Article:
August 12, 2017 | Nelson, British Columbia, Canada. The Morley Creek (aka Kokanee Creek) fire was started by lightning on Saturday August 12, 2017, at approximately 3:30 PM in the hills some 9 miles northeast of Nelson, British Columbia.
The blaze escalated quickly due to the prolonged extreme heat wave in the area and dry foliage. In the course of the first 3 hours the flames grew in size and crept ever closer to the houses along the highway. This created a dangerous “one way in, one way out” scenario and prompted an evacuation alert issued by the Regional District of Central Kootenay and the British Colombia Wildfire Services.
As a result of the warning, notices were issued to 135 households on both sides of Highway 3A along a 4.8 kilometre (3 mile) stretch. These dwellings are geographically wedged between the heavily forested hillsides and the shores of Kootenay Lake.
Officials believe the fire started in steep, irregular terrain and this is making efforts to control the inferno a challenge for the crew of 40 firefighters on the ground and the air tanker crews above.
The initial attack of the lower flank on the fire and along the ridgeline was undertaken by two Airspray L-188 Lockheed Electra’s and three Conair AT802 Air Tractors. All these aerial assets dumped as much retardant as possible before flight operations were curtailed at around 8:15 PM due to diminishing daylight, a condition which made further flights unacceptably dangerous.
Residents said the fire was very dramatic after sundown, burning furiously into the night sky. Some witnesses reported that tree candling could be seen from many vantage points along the highway.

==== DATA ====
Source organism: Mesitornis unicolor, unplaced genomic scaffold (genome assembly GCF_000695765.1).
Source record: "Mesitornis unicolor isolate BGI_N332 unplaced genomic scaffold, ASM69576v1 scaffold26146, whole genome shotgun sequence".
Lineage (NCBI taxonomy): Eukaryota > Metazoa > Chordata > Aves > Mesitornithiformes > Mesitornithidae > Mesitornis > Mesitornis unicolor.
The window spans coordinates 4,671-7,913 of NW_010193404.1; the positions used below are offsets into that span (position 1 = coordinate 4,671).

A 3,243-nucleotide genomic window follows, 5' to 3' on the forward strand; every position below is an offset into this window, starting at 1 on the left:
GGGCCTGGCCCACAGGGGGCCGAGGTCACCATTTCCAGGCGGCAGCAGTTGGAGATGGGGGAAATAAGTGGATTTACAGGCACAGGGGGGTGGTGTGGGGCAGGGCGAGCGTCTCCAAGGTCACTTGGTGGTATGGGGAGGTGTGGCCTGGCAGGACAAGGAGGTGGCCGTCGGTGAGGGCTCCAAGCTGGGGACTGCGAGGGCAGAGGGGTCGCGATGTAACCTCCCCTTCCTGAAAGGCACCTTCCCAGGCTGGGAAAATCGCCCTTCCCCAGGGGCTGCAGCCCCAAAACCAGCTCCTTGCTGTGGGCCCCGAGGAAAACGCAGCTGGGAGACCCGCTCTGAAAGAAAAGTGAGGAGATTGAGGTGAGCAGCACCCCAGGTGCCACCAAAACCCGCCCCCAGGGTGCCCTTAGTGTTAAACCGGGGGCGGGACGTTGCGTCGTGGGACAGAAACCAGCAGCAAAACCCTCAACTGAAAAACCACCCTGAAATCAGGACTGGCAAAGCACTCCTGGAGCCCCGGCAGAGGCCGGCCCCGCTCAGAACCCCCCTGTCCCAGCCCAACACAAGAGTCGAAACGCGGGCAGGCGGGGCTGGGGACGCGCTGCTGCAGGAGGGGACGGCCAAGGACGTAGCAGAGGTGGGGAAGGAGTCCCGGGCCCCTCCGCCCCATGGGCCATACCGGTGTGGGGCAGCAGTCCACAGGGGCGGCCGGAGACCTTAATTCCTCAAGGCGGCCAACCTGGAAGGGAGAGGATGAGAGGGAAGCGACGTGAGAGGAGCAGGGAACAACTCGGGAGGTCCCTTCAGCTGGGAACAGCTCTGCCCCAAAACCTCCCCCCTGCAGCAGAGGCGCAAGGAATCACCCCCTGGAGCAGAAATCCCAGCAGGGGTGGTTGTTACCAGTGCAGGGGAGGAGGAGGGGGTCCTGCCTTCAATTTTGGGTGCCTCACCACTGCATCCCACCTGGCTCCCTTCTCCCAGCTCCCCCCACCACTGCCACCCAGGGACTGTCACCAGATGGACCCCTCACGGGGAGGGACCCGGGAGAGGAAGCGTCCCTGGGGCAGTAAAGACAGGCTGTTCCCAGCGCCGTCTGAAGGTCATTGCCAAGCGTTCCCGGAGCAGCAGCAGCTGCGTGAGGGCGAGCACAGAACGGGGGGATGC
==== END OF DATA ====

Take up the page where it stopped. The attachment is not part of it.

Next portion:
On Sunday, and about 18 hours after the start of the conflagration, two VIH Helicopters Ltd. Kamov KA-32 helicopters, based on Vancouver Island, began dousing outbreaks with water from Kootenay Lake. The rotary-wing craft carry “Bambi Buckets” that have a capacity of approximately 4,921 litres (1,300 gallons). The Kamovs, over the next 6 hours, delivered many loads.
There was a 5-minute turnaround time between sorties, and the pilots strategically released 590,524 litres (156,000 gallons) of water onto hot zones.
Later that evening, the area was blessed with a downpour of about 2.54 centimetres (1 inch) of rain and a drop in regional temperatures. The climatic change was conducive to containment efforts.
As of today, August 16, 2017, at 10:10 AM, the evacuation alert has been rescinded and the fire is 85.0 hectares (210 acres) in size and 0% contained.
At least at this point the Morley Creek Fire is not in immediate proximity to the residences along Highway 3A.
Contributing photojournalists Cathy and Jeff Robinson were optimally positioned to provide this report, which will be updated and expanded as the battle continues.
Combating forest fires is dangerous for those toiling on the ground and in the air, as evidenced by two incidents in Colorado and one in California. The first was the deaths of 13 smoke jumpers, who unwittingly found themselves surrounded inundated with flames during the South Canyon Fire on Storm King Mountain before perishing in 1994, and crash of an air tankers (a Consolidated-Vultee PB4Y-2 Privateer) near Estes Park, Colorado, and a Lockheed C-130A near Walker, California, in 2002.